Anchorage School District spokesman Corey Young declined to respond to questions on the amount of district funds that have been used to subsidize private school tuition. Under the state statute that was struck down by the judge, the district was required to record all expenditures of state funds by correspondence students within the district, and audit those expenses regularly.

In a note to families of the roughly 2,000 correspondence students in Anchorage, the district wrote it “will work to make sure there is no disruption to students’ educational needs.”

Sen. Jesse Kiehl, a Juneau Democrat who also enrolled his children in correspondence programs, said that before the 2014 change in law that incorporated the now-unconstitutional statutes, correspondence programs still provided students an annual allotment that could be used for things like a laptop or curriculum, but there was greater oversight from the district, and many more limitations on the kinds of permissible expenses.

“There were limits. And the 2014 law struck down — forbid — the limits,” said Kiehl. However, he said the court decision did not spell the end of correspondence programs, even without new legislative action.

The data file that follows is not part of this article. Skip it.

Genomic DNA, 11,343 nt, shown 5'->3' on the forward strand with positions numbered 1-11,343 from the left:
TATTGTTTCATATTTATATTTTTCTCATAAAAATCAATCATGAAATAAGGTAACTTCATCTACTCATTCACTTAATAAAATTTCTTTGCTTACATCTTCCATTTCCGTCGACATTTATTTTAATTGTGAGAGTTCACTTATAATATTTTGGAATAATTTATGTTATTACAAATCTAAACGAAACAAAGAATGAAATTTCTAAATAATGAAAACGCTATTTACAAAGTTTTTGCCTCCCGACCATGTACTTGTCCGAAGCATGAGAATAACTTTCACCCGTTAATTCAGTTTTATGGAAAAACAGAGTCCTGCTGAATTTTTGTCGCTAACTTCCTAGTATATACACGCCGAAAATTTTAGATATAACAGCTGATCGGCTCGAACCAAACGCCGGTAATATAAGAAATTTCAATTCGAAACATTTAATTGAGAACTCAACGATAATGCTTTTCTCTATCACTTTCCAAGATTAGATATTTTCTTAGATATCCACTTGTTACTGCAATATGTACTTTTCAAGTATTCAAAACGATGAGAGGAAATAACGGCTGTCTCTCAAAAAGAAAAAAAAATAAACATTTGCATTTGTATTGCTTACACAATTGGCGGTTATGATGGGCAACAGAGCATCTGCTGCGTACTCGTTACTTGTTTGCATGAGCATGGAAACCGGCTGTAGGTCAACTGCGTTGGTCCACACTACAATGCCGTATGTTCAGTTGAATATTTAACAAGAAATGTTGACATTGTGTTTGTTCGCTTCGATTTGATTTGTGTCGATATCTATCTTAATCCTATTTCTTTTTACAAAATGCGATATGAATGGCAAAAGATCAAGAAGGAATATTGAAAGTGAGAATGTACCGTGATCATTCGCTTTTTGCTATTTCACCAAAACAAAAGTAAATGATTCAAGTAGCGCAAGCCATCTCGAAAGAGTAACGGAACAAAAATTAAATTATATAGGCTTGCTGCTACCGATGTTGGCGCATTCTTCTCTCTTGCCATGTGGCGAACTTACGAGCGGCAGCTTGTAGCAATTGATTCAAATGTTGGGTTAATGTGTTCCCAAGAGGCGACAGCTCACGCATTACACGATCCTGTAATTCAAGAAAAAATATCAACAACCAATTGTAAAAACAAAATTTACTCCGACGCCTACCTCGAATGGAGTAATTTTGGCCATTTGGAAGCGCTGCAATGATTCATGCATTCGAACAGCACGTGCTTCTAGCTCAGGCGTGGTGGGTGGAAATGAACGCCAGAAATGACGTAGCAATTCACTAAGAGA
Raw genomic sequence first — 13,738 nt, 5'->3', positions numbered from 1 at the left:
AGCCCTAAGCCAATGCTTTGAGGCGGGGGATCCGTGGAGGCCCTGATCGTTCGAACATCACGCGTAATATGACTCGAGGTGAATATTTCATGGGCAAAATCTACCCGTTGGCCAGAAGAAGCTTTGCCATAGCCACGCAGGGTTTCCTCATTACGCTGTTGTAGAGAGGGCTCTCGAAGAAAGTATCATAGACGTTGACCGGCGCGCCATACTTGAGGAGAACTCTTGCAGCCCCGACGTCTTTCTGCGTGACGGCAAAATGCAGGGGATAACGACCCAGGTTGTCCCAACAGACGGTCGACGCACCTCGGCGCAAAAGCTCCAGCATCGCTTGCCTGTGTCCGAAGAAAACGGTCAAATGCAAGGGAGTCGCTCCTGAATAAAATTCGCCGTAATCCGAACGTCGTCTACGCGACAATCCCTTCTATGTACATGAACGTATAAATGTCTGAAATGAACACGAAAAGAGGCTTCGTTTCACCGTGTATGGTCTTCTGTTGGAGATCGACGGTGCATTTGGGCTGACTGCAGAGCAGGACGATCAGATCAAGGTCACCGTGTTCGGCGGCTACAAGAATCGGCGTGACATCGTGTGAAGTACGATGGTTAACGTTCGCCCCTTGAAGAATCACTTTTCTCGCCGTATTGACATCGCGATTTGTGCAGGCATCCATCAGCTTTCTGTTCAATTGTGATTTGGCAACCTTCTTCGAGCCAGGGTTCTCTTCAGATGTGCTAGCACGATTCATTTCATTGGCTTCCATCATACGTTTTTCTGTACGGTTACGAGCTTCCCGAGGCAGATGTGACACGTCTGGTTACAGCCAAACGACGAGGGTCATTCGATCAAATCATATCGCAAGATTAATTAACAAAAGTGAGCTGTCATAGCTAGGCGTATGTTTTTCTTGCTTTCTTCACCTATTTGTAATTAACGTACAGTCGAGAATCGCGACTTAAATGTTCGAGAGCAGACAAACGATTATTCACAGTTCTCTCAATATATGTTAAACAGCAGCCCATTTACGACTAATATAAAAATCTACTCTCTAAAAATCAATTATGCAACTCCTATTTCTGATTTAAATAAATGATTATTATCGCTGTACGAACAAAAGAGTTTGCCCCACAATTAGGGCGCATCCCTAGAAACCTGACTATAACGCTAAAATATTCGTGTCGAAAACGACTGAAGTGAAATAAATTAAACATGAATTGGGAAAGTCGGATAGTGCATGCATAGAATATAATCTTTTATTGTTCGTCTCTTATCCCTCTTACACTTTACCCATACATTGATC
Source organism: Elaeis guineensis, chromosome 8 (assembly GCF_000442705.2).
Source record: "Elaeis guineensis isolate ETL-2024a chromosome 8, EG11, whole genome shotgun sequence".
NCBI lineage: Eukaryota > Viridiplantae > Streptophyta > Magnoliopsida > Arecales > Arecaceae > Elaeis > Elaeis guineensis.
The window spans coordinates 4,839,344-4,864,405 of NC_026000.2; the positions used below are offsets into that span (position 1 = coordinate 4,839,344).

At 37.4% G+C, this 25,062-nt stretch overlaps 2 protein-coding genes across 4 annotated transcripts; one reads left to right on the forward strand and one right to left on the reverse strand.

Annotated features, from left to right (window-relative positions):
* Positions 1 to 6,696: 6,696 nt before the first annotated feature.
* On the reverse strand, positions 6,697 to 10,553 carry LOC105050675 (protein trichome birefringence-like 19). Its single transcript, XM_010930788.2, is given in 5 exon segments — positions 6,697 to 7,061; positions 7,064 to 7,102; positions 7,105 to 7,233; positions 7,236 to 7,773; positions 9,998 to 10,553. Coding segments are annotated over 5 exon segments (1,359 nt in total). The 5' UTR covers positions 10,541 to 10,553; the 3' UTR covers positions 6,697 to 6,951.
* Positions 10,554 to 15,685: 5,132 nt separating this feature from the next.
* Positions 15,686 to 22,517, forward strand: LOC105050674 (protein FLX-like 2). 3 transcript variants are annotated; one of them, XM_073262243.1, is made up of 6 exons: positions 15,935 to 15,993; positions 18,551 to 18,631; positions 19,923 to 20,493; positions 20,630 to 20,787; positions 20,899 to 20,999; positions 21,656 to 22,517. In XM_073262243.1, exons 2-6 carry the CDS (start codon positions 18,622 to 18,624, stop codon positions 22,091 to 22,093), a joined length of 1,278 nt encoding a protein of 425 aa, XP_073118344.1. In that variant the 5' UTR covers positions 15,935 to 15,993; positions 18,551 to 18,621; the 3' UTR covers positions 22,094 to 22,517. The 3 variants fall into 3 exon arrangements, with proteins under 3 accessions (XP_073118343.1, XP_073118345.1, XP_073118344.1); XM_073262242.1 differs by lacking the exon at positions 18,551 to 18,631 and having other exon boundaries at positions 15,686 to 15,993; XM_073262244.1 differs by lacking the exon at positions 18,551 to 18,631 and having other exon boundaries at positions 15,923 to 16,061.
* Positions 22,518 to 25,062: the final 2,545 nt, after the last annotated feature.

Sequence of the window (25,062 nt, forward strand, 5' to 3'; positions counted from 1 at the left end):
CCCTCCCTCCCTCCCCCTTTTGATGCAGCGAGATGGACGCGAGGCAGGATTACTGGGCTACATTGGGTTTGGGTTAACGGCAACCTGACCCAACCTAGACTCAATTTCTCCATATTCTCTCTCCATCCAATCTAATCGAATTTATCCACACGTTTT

“Worst case scenario, they could go back to the way it was done before the 2014 law,” said Kiehl. That would mean correspondence students could carry on purchasing curriculum from approved vendors, as long as they fall within the confines of the constitutional prohibition on the use of public funds at private or religious institutions.

Kiehl said that a legislative fix to correspondence school funding could also be packaged with other education-related priorities, including an increase for public education overall. Last month, Dunleavy vetoed an education funding package that included a $175 million funding boost for public schools, and lawmakers failed by one vote to override the veto.

Members of the House minority said Monday that the court decision should refocus lawmakers — whose attention has been on the budget and other issues — on education.

“In the wake of Friday’s decision and the many crises that continue to face our schools, the legislature must quickly act to provide adequate funding for our schools, reinstate a fair and competitive retirement for our educators, and provide certainty for students in correspondence programs,” said Minority Leader Rep. Calvin Schrage, an Anchorage independent.